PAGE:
Internalized homophobia, or the internalization of negative attitudes toward one’s sexual minority identity, is associated with sexual risk behaviors among young sexual minority men (YSMM). However, the formation and maintenance of secure or insecure socio-emotional bonds with friends, family members, and intimate partners (i.e., adult attachment) may mitigate or exacerbate the negative effects of exposure to internalized homophobia. Nevertheless, little is known about how adult attachment influences the association between internalized homophobia and sexual risk behaviors (e.g., condomless anal sex) among YSMM. Thus, this study examined the potential moderating effect of adult attachment on the association between internalized homophobia and condomless anal sex (CAS) behaviors (i.e., insertive CAS and receptive CAS) among a sample of N = 268 YSMM who participated in the study between June 2015-March 2017 using zero-inflated Poisson regression models. We found that adult attachment anxiety, but not adult attachment avoidance, significantly moderated the association between internalized homophobia and receptive CAS behaviors such that those higher on adult attachment anxiety and internalized homophobia had fewer receptive CAS events over the preceding 30 days as compared to those lower on adult attachment anxiety and internalized homophobia. Research efforts should focus on unpacking the complex associations between adult attachment, internalized homophobia, and sexual risk behaviors among YSMM.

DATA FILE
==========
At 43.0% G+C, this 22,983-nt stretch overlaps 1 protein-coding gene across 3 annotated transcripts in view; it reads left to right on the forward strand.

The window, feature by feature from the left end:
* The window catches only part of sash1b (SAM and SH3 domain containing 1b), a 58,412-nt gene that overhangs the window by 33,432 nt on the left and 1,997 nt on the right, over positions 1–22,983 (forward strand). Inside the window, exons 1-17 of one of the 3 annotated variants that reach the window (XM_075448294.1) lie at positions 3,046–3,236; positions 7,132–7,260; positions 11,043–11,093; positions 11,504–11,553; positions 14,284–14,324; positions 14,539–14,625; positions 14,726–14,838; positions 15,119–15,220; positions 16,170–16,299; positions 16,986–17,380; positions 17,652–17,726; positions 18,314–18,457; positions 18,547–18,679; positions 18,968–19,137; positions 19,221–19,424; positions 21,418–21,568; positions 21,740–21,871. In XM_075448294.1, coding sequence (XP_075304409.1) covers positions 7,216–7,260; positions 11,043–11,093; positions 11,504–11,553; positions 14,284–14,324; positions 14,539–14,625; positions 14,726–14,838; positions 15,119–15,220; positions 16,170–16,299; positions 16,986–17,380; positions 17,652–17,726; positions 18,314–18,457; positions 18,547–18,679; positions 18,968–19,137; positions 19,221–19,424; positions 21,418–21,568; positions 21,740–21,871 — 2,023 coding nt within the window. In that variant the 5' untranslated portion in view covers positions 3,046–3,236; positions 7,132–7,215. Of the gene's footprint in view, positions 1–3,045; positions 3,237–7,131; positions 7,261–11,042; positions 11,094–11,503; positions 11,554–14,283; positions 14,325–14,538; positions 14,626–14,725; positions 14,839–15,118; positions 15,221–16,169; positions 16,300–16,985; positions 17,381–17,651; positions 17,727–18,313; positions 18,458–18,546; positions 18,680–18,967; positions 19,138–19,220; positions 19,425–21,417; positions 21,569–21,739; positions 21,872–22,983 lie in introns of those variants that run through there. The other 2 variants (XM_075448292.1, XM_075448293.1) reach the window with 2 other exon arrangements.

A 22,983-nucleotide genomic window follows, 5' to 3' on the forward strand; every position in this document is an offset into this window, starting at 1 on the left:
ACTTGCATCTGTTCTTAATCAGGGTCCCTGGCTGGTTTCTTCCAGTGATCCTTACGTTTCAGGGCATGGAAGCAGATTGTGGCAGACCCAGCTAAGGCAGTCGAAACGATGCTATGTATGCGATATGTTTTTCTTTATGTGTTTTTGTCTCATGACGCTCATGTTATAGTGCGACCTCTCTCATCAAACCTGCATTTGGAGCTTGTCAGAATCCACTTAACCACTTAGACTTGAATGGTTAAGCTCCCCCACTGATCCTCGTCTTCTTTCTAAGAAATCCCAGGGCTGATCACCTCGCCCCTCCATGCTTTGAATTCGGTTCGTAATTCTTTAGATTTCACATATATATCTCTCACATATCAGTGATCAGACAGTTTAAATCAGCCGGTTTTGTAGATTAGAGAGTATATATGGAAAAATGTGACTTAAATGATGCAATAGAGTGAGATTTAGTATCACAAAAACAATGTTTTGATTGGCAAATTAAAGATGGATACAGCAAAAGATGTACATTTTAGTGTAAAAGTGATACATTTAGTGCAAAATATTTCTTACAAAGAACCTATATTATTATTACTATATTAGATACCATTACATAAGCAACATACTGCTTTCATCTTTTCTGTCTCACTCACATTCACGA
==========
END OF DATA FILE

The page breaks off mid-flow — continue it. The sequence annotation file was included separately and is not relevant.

ASJC Scopus subject areas
- Gender Studies
- Sociology and Political Science
- History and Philosophy of Science